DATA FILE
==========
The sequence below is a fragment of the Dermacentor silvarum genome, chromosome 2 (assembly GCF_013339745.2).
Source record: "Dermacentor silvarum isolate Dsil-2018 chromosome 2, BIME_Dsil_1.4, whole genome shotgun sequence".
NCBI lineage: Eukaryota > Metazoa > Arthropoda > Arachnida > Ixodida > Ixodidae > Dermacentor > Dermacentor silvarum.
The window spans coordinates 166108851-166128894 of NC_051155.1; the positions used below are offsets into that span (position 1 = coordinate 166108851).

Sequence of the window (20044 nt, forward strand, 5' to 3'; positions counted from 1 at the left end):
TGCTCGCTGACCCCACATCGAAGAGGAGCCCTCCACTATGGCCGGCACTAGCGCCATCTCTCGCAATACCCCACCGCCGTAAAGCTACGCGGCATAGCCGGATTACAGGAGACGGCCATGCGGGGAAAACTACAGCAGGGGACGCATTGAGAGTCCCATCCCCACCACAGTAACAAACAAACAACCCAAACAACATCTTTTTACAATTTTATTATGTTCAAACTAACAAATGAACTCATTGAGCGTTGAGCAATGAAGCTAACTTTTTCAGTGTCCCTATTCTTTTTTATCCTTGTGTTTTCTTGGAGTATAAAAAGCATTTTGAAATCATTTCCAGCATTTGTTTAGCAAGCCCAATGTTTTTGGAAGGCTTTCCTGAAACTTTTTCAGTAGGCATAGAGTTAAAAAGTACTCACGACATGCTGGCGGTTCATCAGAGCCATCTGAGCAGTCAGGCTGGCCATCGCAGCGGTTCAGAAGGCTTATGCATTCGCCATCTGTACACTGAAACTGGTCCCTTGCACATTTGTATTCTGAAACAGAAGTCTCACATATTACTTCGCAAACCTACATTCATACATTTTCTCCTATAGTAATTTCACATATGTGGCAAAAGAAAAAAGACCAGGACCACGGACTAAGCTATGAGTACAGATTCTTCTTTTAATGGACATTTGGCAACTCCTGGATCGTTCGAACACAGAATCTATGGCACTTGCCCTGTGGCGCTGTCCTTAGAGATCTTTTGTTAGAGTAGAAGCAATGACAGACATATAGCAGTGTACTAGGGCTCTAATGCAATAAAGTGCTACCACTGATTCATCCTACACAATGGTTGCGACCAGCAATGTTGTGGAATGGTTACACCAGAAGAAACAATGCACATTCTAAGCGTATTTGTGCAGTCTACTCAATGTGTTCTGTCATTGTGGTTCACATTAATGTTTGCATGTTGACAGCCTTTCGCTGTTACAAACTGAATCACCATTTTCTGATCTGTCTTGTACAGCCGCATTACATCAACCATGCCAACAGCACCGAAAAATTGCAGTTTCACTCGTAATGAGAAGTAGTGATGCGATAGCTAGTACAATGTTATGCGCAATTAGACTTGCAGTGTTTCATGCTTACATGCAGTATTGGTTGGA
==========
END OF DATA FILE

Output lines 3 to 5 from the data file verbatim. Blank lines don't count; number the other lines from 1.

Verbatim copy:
NCBI lineage: Eukaryota > Metazoa > Arthropoda > Arachnida > Ixodida > Ixodidae > Dermacentor > Dermacentor silvarum.
The window spans coordinates 166108851-166128894 of NC_051155.1; the positions used below are offsets into that span (position 1 = coordinate 166108851).

Sequence of the window (20044 nt, forward strand, 5' to 3'; positions counted from 1 at the left end):